Securities Regulation Daily Republican groups press case over MSRB political spending rule
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Tuesday, November 22, 2016

Republican groups press case over MSRB political spending rule

By Mark S. Nelson, J.D.

Three state Republican committee groups recently filed their opening brief in a case challenging the Municipal Securities Rulemaking Board’s pay-to-play rule. The MSRB’s rule imposed new limits on political spending by municipal advisers and dealers, but the Republican groups claim the rule is unconstitutional, contravenes existing federal election law, and ran afoul of the FY2016 omnibus appropriations legislation (Tennessee Republican Party v. SEC , November 16, 2016).

Pay-to-play rule. The centerpiece of the MSRB’s amended Rule G-37 is a two-year ban applicable to municipal securities dealers and municipal advisers who make prohibited political contributions. The rule also includes disclosure requirements, an orderly transition period for banned firms, and a process to apply for exemptive relief. A de minimis contribution exclusion applies to political contributions made by a dealer or municipal adviser who is entitled to vote for the municipal entity official and who contributes no more than $250 per election.

Previously, the SEC argued that the case should be dismissed because the Commission was barred from taking action on the MSRB rule, so the rule became final by operation of law only. The SEC also argued that the Congressional ban on the agency using funds in the current fiscal year to regulate political contribution disclosures may also bar the agency from defending the MSRB in court. The Republican groups’ opposition to the SEC’s motion to dismiss and their latest brief both argued that the SEC should have disapproved the rule because that action would not violate the ban on finalizing, issuing, or implementing such a rule.

The SEC political spending ban appears in Division O, Section 707, of Title VII of the Consolidated Appropriations Act, 2016. Congress recently enacted a continuing resolution that keeps the government open until December 9, 2016 and which incorporates by reference the omnibus legislation’s political spending rider (See Division C, Section 101(a)(5) of H.R. 5325).

Briefing in the MSRB litigation was suspended for a while after the SEC moved to dismiss the case. Since then, the case has been referred to the merits panel for consideration of jurisdictional "issues of first impression" and the Republican groups have submitted their opening brief. The SEC is set to reply by December 19.

Standing, constitutionality. The Republican groups argued they have associational standing to challenge the MSRB rule. Specifically, the groups point to three types of alleged injuries they claim to have suffered because of the pay-to-play rule: association with prospective supporters is more difficult; their ability to raise funds is hindered; and covered officials are at a disadvantage with respect to non-covered officials.

According to the Republican groups, the MSRB’s rule is also unconstitutional and, thus, is "doomed four times over," by existing federal law, the SEC’s and MSRB’s own statutes, the First Amendment, and the omnibus politics rider.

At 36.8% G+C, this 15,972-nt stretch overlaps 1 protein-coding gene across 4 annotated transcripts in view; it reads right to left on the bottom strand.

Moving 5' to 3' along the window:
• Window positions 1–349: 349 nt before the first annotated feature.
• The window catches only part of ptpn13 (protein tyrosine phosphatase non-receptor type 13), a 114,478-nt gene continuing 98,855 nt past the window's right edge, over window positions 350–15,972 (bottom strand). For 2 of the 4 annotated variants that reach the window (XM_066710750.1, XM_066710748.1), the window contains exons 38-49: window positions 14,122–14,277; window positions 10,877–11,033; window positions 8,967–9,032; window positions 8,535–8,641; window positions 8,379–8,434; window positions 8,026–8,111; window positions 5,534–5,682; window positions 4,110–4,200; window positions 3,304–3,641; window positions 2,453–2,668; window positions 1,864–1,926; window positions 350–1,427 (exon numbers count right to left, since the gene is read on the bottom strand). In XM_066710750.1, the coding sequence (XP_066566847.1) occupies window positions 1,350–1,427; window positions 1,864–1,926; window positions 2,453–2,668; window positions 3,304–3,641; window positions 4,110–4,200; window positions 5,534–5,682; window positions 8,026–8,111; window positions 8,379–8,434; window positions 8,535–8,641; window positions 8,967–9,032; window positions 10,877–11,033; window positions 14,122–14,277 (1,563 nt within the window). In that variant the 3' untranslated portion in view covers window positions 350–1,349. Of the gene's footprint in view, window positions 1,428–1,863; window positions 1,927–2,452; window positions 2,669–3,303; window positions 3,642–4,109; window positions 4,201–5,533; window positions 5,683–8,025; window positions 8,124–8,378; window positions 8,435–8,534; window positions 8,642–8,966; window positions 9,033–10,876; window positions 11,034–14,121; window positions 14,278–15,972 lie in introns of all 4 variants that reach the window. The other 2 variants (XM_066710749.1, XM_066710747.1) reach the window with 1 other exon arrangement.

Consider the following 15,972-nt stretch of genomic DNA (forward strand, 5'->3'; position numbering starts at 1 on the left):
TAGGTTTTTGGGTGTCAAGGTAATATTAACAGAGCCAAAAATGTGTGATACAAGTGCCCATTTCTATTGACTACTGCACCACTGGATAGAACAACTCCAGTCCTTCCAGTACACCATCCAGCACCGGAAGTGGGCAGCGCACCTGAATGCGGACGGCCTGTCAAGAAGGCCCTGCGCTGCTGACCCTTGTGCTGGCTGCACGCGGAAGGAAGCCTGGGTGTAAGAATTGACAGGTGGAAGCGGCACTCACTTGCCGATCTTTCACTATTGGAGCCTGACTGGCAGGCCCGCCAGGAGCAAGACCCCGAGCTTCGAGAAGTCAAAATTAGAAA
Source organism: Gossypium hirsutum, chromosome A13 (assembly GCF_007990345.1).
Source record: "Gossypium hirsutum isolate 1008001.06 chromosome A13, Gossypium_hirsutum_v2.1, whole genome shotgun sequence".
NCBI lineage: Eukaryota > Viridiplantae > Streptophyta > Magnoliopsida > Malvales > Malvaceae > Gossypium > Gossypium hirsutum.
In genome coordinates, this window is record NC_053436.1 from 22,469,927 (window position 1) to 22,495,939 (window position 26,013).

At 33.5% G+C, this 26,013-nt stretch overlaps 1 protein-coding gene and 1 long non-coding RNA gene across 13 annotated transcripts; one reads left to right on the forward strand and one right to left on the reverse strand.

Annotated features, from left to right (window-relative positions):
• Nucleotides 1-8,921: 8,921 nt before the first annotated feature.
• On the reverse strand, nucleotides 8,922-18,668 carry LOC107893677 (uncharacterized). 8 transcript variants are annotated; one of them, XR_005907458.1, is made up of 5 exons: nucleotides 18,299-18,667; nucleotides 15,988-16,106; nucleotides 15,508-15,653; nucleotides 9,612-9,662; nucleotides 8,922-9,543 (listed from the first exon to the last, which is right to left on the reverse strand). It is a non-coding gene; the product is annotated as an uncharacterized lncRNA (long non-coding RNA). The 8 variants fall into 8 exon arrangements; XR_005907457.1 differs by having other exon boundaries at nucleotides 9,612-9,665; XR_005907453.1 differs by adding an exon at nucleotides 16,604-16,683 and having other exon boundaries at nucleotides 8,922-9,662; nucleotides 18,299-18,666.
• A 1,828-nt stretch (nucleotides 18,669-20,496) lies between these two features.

For example, they argue that Congress enacted a comprehensive federal election law that gives Congress alone the power to define political contribution limits, even if that law grants enforcement powers to a single federal agency. Under this line of reasoning, the MSRB’s rule forces municipal dealers and advisers to make a Hobson's choice: make lawful political contributions or perform their municipal work. The Republican groups likewise argued that the MSRB’s rule is beyond the SEC’s and MSRB’s statutory authorities, even if other federal laws might not bar the rule.

The Republican groups also argue the rule violates the First Amendment. They cite the Supreme Court’s McCutcheon opinion for the proposition that quid pro quo corruption is the government’s only legitimate interest in the regulation of political contributions. In McCutcheon , four justices, led by the main opinion’s author, Chief Justice Roberts, and bolstered by Justice Thomas’s concurrence, held that statutory aggregate limits on how much a donor could give to all candidates or committees ran afoul of the First Amendment because they did not further the government’s anti-corruption goals as stated in Buckley v. Valeo (that case also features prominently in another set of law suits challenging the SEC’s in-house courts where it is often cited for its definition of inferior officer for purposes of Article II of the U.S. Constitution).

The Republican groups also seek to distinguish a 1995 decision by the D.C. Circuit. In Blount , the appeals court denied a petition for review by the then-chairman of the Alabama Democratic Party of the SEC’s order approving the MSRB’s Rule G-37. The petition had asserted, among other things, a First Amendment challenge. Although the court expressed some doubts about what level of scrutiny to apply, it concluded that the rule could stand if it survived strict scrutiny. The Republican groups disputing the latest amendments to Rule G-37 posit that the Supreme Court’s decisions in the years since Blount rest on a different line of reasoning that diminishes Blount’s impact in the context of Rule G-37.

The case is No. 16-3360.

Attorneys: H. Christopher Bartolomucci (Kirkland & Ellis LLP) and Jason Brett Torchinsky (HoltzmanVogel Josefiak PLLC) for Tennessee Republican Party. Jeffrey Alan Berger for the SEC.

Companies: Municipal Securities Rulemaking Board

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